Health professionals are warning of an "incipient health crisis" following funding cuts to healthy eating and obesity prevention programmes.

The warning came in an open letter to the New Zealand Medical Journal signed by 12 medical specialists, public health researchers and nutritionists.

It said the Government was not doing enough to combat increasing diabetes rates and the axing of programmes such as the Healthy Eating Health Action strategy could lead to a health crisis.

An increase in the number of people suffering from diabetes could largely be attributed to rising obesity rates, the letter said.


Between 1989 and 1997 the average weight gain in adults was 3.2kg.

"Obesity accounts for more than 80 per cent of preventable diabetes in New Zealand and is not being vigorously addressed, in fact many preventive programmes have been cut," University of Otago public health researcher Associate Professor Louise Signal said.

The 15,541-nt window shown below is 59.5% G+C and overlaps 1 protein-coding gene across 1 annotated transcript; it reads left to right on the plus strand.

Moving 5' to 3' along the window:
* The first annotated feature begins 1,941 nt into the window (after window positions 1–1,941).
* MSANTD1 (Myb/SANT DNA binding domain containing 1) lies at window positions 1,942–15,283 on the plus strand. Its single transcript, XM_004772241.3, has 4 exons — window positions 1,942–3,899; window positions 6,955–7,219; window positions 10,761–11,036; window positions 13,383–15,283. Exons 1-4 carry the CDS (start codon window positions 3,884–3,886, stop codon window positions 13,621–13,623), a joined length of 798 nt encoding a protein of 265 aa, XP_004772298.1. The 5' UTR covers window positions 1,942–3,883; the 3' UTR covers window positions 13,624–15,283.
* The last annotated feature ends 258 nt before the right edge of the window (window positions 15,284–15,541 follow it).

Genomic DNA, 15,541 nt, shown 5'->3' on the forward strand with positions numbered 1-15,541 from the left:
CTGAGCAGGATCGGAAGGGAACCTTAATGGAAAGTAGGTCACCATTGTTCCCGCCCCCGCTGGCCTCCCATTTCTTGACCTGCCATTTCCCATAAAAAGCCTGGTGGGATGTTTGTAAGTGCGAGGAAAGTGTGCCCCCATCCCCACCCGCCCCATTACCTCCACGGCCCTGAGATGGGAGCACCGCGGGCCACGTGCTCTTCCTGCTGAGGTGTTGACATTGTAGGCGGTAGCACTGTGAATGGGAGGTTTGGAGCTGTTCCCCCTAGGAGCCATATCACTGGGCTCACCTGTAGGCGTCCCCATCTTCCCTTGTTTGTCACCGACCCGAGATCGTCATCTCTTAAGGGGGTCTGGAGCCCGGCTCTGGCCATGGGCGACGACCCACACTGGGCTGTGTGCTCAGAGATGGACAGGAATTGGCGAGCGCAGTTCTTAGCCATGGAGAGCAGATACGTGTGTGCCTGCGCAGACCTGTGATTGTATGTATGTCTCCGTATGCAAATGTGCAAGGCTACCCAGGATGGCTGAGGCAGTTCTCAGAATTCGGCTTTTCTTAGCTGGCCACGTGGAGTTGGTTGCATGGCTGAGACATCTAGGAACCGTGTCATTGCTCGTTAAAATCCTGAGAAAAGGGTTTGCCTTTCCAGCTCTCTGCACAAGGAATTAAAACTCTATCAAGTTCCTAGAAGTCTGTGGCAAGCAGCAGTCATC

"We have alarmingly high rates of diabetes, they're getting worse, and we compare very poorly with other OECD (Organisation for Economic Development and Co-operation) countries, according to the June edition of the British journal the Lancet.

"Health professionals have been warning about this incipient health crisis for years."

Prof Signal said 63 per cent of adults were overweight or obese and two to seven per cent of the health budget was being spent on weight-related problems, such as diabetes and diabetes-related kidney failure.

Such problems were disproportionately high in Maori, Pacific Island and low income New Zealanders, she said.

The letter identified nine "urgent preventive actions", including the introduction of a "traffic light" nutritional labelling programme, the promotion of physical activity, and a ban on marketing junk food to children.